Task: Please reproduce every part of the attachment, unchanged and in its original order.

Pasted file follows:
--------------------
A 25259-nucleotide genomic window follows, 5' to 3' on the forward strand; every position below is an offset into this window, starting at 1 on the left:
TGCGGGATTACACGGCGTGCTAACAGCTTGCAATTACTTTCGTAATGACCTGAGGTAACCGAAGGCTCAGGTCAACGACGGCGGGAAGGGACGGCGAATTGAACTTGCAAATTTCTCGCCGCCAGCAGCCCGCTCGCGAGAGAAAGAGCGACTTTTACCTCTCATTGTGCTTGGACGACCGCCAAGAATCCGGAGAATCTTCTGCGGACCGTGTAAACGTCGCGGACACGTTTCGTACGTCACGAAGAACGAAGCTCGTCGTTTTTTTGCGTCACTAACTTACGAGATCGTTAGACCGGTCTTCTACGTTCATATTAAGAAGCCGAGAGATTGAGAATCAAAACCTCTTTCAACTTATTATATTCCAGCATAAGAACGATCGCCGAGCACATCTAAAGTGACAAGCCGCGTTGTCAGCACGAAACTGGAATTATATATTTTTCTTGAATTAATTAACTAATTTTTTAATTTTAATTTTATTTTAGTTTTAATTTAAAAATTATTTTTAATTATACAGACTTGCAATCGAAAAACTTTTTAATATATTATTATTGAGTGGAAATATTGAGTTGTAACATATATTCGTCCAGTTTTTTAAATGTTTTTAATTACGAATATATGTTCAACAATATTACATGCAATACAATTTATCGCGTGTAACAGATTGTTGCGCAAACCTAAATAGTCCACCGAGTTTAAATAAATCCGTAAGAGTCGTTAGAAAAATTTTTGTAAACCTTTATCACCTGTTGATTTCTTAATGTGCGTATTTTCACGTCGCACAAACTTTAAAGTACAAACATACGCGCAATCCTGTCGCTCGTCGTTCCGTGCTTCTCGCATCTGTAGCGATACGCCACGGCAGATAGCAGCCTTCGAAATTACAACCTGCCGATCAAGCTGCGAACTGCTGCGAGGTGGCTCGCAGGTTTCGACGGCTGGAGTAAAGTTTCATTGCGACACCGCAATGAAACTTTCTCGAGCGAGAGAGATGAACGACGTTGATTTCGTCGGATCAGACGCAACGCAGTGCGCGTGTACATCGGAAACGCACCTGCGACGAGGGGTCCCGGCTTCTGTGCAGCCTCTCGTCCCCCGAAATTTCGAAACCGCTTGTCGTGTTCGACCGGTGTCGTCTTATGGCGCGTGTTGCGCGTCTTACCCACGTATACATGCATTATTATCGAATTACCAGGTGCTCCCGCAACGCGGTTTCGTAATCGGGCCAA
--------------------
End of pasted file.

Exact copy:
A 25259-nucleotide genomic window follows, 5' to 3' on the forward strand; every position below is an offset into this window, starting at 1 on the left:
TGCGGGATTACACGGCGTGCTAACAGCTTGCAATTACTTTCGTAATGACCTGAGGTAACCGAAGGCTCAGGTCAACGACGGCGGGAAGGGACGGCGAATTGAACTTGCAAATTTCTCGCCGCCAGCAGCCCGCTCGCGAGAGAAAGAGCGACTTTTACCTCTCATTGTGCTTGGACGACCGCCAAGAATCCGGAGAATCTTCTGCGGACCGTGTAAACGTCGCGGACACGTTTCGTACGTCACGAAGAACGAAGCTCGTCGTTTTTTTGCGTCACTAACTTACGAGATCGTTAGACCGGTCTTCTACGTTCATATTAAGAAGCCGAGAGATTGAGAATCAAAACCTCTTTCAACTTATTATATTCCAGCATAAGAACGATCGCCGAGCACATCTAAAGTGACAAGCCGCGTTGTCAGCACGAAACTGGAATTATATATTTTTCTTGAATTAATTAACTAATTTTTTAATTTTAATTTTATTTTAGTTTTAATTTAAAAATTATTTTTAATTATACAGACTTGCAATCGAAAAACTTTTTAATATATTATTATTGAGTGGAAATATTGAGTTGTAACATATATTCGTCCAGTTTTTTAAATGTTTTTAATTACGAATATATGTTCAACAATATTACATGCAATACAATTTATCGCGTGTAACAGATTGTTGCGCAAACCTAAATAGTCCACCGAGTTTAAATAAATCCGTAAGAGTCGTTAGAAAAATTTTTGTAAACCTTTATCACCTGTTGATTTCTTAATGTGCGTATTTTCACGTCGCACAAACTTTAAAGTACAAACATACGCGCAATCCTGTCGCTCGTCGTTCCGTGCTTCTCGCATCTGTAGCGATACGCCACGGCAGATAGCAGCCTTCGAAATTACAACCTGCCGATCAAGCTGCGAACTGCTGCGAGGTGGCTCGCAGGTTTCGACGGCTGGAGTAAAGTTTCATTGCGACACCGCAATGAAACTTTCTCGAGCGAGAGAGATGAACGACGTTGATTTCGTCGGATCAGACGCAACGCAGTGCGCGTGTACATCGGAAACGCACCTGCGACGAGGGGTCCCGGCTTCTGTGCAGCCTCTCGTCCCCCGAAATTTCGAAACCGCTTGTCGTGTTCGACCGGTGTCGTCTTATGGCGCGTGTTGCGCGTCTTACCCACGTATACATGCATTATTATCGAATTACCAGGTGCTCCCGCAACGCGGTTTCGTAATCGGGCCAA